Mrs Angaye noted that in all these it is the commoners who patronise the use of kerosene that suffer the burnt while the so called “Big Men” including the Group General Manager of the NNPC have other means of energy source for domestic use, adding that some people who have lost their lives and suffered permanent disabilities as a result of adulterated kerosene products should not have suffered the fate if the product was made available.

She appealed to the appropriate authorities to urgently address the problem to save the people from further destruction in the hands of dealers of the adulterated product, that way the suffering of the masses will be ameliorated because they are the ones who mainly rely on kerosene for domestic chores.

In his opinion, Mr Bede Amadi, an unemployed graduate described the scarcity of kerosene as having caused him untold hardship as the cost of the product have assumed a feverish peach in recent time. “For instance, a bottle of kerosene now goes for N140 while the four litre jerry can  costs N850 instead of the previous N250. A 10 litre jerrycan  costs N1,100 as against N500. It has become very difficult to cope with the present situation of increasing cost of almost everything that people need to service on a daily basis, especially where one is unemployed and depend on the goodwill of others to carry on.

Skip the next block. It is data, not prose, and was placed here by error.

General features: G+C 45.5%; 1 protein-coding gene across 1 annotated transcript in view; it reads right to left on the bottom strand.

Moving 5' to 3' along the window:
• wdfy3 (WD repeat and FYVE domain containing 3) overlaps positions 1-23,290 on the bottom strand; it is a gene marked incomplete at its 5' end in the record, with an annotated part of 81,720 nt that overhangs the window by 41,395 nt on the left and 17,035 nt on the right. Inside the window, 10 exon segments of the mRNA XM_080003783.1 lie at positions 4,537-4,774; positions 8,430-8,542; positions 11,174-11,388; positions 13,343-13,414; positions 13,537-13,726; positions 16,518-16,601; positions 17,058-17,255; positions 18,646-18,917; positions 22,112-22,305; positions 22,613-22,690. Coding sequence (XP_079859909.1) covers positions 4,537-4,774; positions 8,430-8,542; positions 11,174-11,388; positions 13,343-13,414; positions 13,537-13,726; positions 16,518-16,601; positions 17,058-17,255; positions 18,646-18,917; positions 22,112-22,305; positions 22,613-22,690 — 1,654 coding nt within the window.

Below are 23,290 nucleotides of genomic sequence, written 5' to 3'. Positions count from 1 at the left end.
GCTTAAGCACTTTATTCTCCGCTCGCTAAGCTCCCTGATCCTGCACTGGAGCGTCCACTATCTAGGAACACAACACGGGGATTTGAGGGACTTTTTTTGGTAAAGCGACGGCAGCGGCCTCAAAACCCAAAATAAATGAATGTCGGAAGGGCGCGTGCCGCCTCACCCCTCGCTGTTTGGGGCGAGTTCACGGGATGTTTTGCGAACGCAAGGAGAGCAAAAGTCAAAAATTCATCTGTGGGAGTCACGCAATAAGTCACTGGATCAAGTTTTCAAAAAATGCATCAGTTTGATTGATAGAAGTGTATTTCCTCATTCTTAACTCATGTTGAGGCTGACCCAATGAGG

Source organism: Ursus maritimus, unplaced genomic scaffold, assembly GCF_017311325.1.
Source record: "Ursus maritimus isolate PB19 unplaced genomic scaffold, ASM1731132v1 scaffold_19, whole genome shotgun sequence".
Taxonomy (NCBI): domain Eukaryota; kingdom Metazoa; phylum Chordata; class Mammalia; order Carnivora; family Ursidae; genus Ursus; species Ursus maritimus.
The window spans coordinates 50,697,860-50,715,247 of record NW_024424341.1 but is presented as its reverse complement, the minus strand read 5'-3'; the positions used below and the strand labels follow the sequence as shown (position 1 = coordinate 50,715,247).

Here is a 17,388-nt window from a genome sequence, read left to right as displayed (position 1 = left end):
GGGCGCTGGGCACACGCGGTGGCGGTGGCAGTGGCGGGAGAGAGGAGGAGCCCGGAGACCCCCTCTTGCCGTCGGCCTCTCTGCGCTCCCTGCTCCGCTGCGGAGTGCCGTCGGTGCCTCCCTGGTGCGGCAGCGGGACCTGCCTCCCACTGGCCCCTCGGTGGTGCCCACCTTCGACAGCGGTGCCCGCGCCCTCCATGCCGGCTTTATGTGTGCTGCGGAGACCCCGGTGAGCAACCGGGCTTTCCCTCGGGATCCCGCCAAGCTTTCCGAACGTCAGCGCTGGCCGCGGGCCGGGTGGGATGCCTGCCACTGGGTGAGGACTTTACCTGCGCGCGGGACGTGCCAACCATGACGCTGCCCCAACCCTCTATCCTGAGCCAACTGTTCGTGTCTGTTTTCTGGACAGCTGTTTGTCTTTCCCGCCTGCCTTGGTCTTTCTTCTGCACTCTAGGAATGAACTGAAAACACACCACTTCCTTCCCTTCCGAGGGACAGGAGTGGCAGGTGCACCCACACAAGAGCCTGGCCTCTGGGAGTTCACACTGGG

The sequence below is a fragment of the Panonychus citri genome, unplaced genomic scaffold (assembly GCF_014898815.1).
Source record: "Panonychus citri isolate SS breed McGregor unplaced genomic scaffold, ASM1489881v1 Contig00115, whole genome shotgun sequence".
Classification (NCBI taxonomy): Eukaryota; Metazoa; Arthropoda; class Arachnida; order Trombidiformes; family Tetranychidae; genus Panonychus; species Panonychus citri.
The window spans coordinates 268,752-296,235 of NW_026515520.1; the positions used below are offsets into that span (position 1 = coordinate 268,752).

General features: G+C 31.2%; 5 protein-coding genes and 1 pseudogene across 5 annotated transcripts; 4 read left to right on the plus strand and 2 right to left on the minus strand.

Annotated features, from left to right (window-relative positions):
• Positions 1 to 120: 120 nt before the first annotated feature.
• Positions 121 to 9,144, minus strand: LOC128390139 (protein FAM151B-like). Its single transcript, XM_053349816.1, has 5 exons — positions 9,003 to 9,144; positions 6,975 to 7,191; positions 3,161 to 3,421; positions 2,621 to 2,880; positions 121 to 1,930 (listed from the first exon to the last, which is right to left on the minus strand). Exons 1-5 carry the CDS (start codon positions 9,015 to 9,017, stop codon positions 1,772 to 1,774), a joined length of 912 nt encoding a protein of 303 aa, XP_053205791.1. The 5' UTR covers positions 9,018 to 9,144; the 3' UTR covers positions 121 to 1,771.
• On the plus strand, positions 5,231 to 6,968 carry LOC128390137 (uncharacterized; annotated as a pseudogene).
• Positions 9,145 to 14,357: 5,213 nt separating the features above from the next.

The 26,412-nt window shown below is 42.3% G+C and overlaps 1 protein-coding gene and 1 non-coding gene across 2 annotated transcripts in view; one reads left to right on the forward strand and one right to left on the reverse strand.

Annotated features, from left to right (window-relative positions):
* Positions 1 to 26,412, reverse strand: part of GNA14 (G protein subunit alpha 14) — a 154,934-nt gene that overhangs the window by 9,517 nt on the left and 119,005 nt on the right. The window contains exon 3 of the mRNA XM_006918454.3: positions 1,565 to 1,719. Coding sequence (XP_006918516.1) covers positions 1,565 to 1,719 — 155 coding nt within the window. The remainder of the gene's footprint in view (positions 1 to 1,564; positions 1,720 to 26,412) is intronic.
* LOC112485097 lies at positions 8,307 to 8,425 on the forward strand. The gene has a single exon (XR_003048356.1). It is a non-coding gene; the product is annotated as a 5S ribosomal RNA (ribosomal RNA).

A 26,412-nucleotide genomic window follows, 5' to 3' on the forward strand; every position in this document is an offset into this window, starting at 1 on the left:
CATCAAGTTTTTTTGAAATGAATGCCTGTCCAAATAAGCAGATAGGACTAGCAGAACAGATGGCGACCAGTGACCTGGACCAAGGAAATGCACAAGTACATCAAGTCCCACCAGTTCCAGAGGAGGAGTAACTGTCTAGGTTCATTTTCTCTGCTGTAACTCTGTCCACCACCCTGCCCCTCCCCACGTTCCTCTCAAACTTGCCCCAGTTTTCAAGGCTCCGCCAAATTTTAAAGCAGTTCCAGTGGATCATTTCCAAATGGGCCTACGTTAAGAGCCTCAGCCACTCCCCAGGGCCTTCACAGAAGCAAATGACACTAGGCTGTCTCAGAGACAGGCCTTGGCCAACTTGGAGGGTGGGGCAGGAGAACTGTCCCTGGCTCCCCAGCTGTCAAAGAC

“The government should as a matter of priority consider solving the problem of poverty starring most people in the face by creating opportunities for people to be empowered through job creation and enabling environment to alleviate the suffering of the people by ensuring that various policies promised by the politicians during the just concluded elections do not end up as mere “paper tiger as in the past”, says Amadi.

He  regretted that elsewhere in his village, people have resorted to the use of firewood for cooking, but here in the city of Port Harcourt firewood is not easy to get and so people in his shoes are in a dilemma except the NNPC takes necessary measures to normalise the situation.

According to him, the government should be more proactive in dealing with issues relating to the public by ensuring that life is made less unbearable which is what democracy and good governance is all about in every civilised society.

Mr. Paul Ogbu, a businessman residing in Port Harcourt posits that the NNPC have actually not told the truth about the problem of kerosene. “They are still hiding something which they have refused to make public and I wonder when this thing will end, perhaps they are waiting for everybody to die through explosions from adulterated kerosene  before something positive is done.

“It is my candid advise that consumers of kerosene should stop patronising  roadside dealers and hawkers of the product who are most guilty in peddling fake and adulterated kerosene. Since the government has refused to do something about the situation we have to adopt precautionary measures to safeguard ourselves from danger, says” Ogbu.

Mr Ogbu urged the government to rise to their responsibility by making sure that the product is made available at all filling stations across the state and the country at large to discourage fake producers who cash in on the present situation of scarcity to circulate adulterated products and also sensitising the public on the need to patronise only authorised dealers of the product to forstall further disaster and tragedy in our homes due to the use of fake kerosene.

Patterson Koko